- Then, look at heroes and villains that exist in your life, business, politics or the movies. Find out which expressed values are aligned with you or violate your core beliefs.
- Next, find a list of values and group together all the values that have meaning to you. Make between three and five groups of values.
- Label your groups with an over-arching value. Perhaps you can add an adjective to the value to make the word more resonant.
- Acknowledge the states of being that need to be present for you to be happy.
- Set CLEAR goals to make sure that you are living your values every day.
Leaders will be seen if they violate the organization’s stated values
The best way to reinforce values in an organization is to have explicit support from the CEO and leadership team in both words and actions. If an organization’s core value is “efficiency”, yet the executive team is wasting time and money on luxury company cars, long business trips and expensive dinners, the values of an organization crumble. Values must be demonstrated more loudly than they are communicated.
Leaders’ values expression and character expression are amplified in a way that most are oblivious. Make sure you are living a career and public life that are in alignment with your authentic values.
A common mistake with values discovery
We confuse “ends values” with “means values”. For example, many people might say that family is a core value, or that financial security is a core value, when in fact they are both a means to an end.
Values are states of being that we want to exist within. Financial security can inspire peace of mind, freedom, independence or generosity. Family can inspire lovingness, security, collaboration or honesty.
Principles are based on values, they are not values
Principles are rules that support the values of your organization, or personal life. Values are a character trait or a state of being. Principles are rules.
Your values underpin the principles you create for your business and life. Principles are unbreakable rules that will lay the foundation of your strategy, that in turn, informs the goals you set and the actions you take.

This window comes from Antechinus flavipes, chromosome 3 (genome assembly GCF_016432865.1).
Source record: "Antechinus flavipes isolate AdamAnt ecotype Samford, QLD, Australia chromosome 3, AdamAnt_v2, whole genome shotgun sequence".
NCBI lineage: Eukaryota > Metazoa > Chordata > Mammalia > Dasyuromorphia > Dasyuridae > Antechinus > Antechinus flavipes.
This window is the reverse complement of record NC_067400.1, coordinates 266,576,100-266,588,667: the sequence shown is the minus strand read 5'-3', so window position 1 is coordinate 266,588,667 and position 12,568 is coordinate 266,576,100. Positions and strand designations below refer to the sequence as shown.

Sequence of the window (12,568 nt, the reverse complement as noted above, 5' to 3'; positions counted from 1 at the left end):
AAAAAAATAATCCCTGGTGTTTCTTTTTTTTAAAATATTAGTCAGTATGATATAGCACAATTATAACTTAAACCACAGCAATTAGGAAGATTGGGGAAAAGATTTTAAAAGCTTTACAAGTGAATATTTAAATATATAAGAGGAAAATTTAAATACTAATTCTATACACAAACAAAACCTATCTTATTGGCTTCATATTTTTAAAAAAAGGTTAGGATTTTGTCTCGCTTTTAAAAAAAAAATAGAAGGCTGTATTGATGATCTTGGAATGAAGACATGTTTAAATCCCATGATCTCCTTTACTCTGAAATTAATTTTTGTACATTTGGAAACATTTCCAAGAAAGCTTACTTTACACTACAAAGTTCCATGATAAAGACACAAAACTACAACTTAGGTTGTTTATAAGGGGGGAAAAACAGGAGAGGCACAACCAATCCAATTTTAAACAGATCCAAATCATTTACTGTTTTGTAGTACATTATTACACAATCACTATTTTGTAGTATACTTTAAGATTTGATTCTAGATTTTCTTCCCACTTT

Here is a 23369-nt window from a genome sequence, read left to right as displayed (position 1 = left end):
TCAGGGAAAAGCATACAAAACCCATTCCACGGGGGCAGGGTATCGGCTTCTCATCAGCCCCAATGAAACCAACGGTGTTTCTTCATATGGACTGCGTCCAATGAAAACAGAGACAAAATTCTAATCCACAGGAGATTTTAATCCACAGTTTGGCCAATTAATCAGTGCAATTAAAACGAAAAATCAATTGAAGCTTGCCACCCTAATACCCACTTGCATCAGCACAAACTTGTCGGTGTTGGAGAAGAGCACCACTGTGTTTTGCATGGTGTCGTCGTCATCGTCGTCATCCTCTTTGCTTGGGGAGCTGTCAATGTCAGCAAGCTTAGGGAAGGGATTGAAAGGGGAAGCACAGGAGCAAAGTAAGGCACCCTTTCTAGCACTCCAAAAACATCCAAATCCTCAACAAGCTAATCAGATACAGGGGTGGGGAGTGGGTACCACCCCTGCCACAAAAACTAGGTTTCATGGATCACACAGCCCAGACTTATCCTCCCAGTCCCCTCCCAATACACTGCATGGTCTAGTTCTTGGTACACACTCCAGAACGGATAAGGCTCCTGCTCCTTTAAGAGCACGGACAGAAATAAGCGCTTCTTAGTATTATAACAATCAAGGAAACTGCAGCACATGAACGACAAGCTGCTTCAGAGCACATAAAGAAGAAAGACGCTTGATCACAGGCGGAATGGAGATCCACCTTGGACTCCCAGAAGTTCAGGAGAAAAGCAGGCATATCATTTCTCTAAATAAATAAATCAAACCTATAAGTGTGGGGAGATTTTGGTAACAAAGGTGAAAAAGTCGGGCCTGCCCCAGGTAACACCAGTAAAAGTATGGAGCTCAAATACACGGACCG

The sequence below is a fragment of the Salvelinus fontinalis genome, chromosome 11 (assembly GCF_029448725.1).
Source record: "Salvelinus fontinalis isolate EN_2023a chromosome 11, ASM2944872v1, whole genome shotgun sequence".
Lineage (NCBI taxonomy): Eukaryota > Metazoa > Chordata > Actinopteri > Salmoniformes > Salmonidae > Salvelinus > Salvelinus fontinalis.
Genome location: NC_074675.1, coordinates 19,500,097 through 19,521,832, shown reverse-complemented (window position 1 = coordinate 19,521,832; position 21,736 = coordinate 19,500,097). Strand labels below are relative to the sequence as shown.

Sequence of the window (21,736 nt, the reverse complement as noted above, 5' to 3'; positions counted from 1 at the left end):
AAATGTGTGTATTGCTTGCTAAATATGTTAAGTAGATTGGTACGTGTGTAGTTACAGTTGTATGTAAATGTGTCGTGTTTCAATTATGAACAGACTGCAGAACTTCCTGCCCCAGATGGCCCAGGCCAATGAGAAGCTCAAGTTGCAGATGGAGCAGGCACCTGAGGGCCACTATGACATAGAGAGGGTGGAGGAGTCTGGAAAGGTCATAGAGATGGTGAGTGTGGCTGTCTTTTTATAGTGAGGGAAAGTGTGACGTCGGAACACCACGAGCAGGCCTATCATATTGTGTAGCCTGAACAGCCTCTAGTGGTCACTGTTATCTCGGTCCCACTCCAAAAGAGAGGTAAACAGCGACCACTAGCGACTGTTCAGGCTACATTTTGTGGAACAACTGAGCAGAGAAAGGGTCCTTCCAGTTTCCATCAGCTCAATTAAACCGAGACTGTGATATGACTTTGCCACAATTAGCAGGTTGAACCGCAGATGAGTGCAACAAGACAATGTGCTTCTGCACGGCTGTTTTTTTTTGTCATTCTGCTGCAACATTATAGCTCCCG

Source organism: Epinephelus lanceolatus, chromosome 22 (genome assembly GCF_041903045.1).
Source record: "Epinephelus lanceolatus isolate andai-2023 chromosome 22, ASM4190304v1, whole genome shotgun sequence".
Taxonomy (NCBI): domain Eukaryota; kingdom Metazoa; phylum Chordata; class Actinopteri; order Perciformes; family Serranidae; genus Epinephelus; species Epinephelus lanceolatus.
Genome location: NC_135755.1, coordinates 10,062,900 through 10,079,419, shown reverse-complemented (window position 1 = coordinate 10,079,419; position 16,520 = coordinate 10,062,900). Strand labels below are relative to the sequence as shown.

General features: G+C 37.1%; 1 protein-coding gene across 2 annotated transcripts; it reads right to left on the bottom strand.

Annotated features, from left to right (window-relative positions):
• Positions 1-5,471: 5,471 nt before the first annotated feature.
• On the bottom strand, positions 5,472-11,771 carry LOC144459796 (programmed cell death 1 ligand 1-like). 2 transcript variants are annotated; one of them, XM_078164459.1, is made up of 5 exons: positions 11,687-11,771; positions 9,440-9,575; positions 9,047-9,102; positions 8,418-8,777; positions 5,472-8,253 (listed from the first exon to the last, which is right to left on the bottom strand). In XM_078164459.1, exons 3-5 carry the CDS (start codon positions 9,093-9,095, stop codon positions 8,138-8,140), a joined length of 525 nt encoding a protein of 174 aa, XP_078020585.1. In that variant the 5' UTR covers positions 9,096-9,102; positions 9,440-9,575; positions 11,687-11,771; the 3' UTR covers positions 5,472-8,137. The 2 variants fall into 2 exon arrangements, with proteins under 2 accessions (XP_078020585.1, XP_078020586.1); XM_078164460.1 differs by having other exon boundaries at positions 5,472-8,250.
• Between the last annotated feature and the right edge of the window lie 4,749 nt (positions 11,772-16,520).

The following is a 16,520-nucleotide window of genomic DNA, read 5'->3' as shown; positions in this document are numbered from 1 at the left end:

If my principle is “I put family first”, then my motivating value can be a loving connection, empowering freedom, or honest openness.
What do I do if I work with someone who does not share my values?
First, remember that it is OK to not share values with other people. This is why we have different political parties and factions within these political parties. This is why religions have different sects and denominations. People with similar values congregate together so that they can live the lives they desire and be happy. Each of us has a unique personal truth that we must embody.
People have different values
Knowing that someone does not share your values can actually be freeing. You can then release your personal expectations of how they need to behave. If you can identify the values that they are prioritizing, then you can label the values conflict and act accordingly.
People do not have to believe the same things you do. You may come into contact with someone whose highest value is anarchy. Yes, it can be frustrating if you’re debating conspiracy theories with a flat-earther, but do you really need to waste your precious time on this debate?
Let them live their values, and suffer their consequences. You can live your values and be happy if you set boundaries around people who do not share your beliefs.
You can set boundaries so that trust and reciprocity will not be violated. For example, one client I coach is passionate about removing gender and racial barriers from her industry. Recently, she was looking to partner with a group of well-funded women who identified a business opportunity in this arena, but they were more concerned about financial stability, while my client was concerned with impact. Their values were palatably misaligned.